Receiving a Packet in UDP - Linux

we saw how protocols register with the AF_ INET family by calling the inet_add_protocol function in linux /net /ipv4 /protoco l.c. This initialization step happens when the AF_ INET initialization function, inet_ init, in the file linux /net /ipv4 /af_ inet.c, runs at kernel startup time. In the inet_ protocol structure for UDP, the value in the protocol field is IPPPROTO_ UDP, and the function defined in the handler field is udp_ rcv. This is the function that gets called for all incoming UDP packets passed up to us by IP.

UDP Receive Handler Function, udp_rcv

Udp_rcv in file linux /net /ipv4 /udp.c is the first function in UDP that sees a UDP input packet after IP is done with it. This function executed when the protocol field in the IP header is IPPPROTO_ UDP, or the value 17.

int udp_rcv(struct sk_buff *skb) {

The variable, sk, will point to the socket that gets this packet if there is a socket open on this port. Uh points to the UDP header. Rt gets the routing table entry from the destination cache.

The function pskb_ may_ pull is called to confirm that there is sufficient space in the socket buffer to hold the UDP header. Uh points to the UDP header, and ulen is the value of the length field in the UDP header.

We check to ensure that the skb is sufficiently long to contain a complete UDP header. Pskb_trim checks the packet length in the process of setting tail to point to the end of the UDP header.

The UDP checksum is begun. The ip_summed field in skb is set depending on whether it is necessary to calculate the checksum.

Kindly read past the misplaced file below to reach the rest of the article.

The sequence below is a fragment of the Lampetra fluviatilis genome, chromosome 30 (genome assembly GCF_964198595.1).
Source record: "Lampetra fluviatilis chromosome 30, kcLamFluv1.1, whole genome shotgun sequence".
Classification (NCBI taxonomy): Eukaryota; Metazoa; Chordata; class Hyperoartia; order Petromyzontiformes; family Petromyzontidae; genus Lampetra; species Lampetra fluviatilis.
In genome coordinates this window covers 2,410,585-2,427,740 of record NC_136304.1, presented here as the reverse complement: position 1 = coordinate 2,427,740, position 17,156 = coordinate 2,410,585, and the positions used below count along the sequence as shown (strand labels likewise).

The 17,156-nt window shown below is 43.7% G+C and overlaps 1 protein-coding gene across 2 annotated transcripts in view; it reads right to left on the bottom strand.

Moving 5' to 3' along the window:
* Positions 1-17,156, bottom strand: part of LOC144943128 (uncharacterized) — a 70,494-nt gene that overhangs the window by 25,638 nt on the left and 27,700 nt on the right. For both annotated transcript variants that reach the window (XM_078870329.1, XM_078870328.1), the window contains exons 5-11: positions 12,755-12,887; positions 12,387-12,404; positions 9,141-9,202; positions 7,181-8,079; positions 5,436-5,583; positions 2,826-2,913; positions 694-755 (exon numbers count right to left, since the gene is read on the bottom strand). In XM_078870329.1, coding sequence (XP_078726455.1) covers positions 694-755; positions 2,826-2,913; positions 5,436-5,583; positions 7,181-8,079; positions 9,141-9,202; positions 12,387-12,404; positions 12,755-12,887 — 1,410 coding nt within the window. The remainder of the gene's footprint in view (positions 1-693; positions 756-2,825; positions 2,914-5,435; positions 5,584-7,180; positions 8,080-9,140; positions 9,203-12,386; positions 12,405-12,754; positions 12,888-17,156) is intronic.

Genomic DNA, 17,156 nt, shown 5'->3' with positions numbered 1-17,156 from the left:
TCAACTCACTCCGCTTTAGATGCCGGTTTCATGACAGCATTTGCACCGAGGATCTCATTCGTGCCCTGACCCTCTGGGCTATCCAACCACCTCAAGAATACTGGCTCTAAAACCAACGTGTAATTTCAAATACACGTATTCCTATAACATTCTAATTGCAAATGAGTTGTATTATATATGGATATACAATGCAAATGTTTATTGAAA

The routing table entry for this incoming packet is checked to see if it was sent to a broadcast or multicast address. If so, we call udp_v4_mcast_deliver to complete the processing.

if(rt->rt_flags & (RTCF_BROADCAST|RTCF_MULTICAST)) return udp_v4_mcast_deliver(skb, uh, saddr, daddr);Udp_v4_lookup determines if there is an open socket on the UDP port in this packet’s header by searching the UDP hash table. If there is an open socket, the packet is passed on to the socket’s receive queue and we are done.

If the return value is greater than zero, we must tell the caller to resubmit the input packet.

If there is no socket for this packet, the checksum calculation is completed. The packet is dropped silently if there is a checksum error. If it is a valid packet but has been sent to a port for which there is no open socket, it is processed as a port- unreachable packet. The UdpNoPorts count is incremented, an ICMP port- unreachable message is sent to the sending machine, and the packet is freed. We are done.

At this point, all that is left is to process the bad packet errors detected earlier.

Even though the packet is discarded silently, we still increment the UDP error statistics.

Receiving Multicast and Broadcast Packets in UDP

Multicast and broadcast packets are sent to multiple destinations. In fact, there may be multiple destinations in the same machine. When UDP receives a multicast or broadcast packet, it checks to see if there are multiple open sockets that should receive the packet. When the routing table entry for the incoming packet has the multicast or broadcast flags set, the UDP receive function, udp_ rcv, calls the UDP multicast receive function, udp_ v4_ mcast_deliver in fil linux /net /ipv4 /udp.,c to distribute the incoming packet to all valid listening sockets.

First, we lock the UDP hash table. Then, we select the first socket in the hash table that is open on a port matching the destination port in the header of the incoming packet.

We loop through the hash table checking each potential matching entry. When an appropriate listening socket is found, the socket buffer, skb, is cloned and the new buffer is put on the receive queue of the listening socket by calling udp_ queue_ rcv_ skb, which is the UDP backlog receive function. If there is no match, the packet is silently discarded. There is no statistics counter to increment for discarded multicast and broadcast received packets.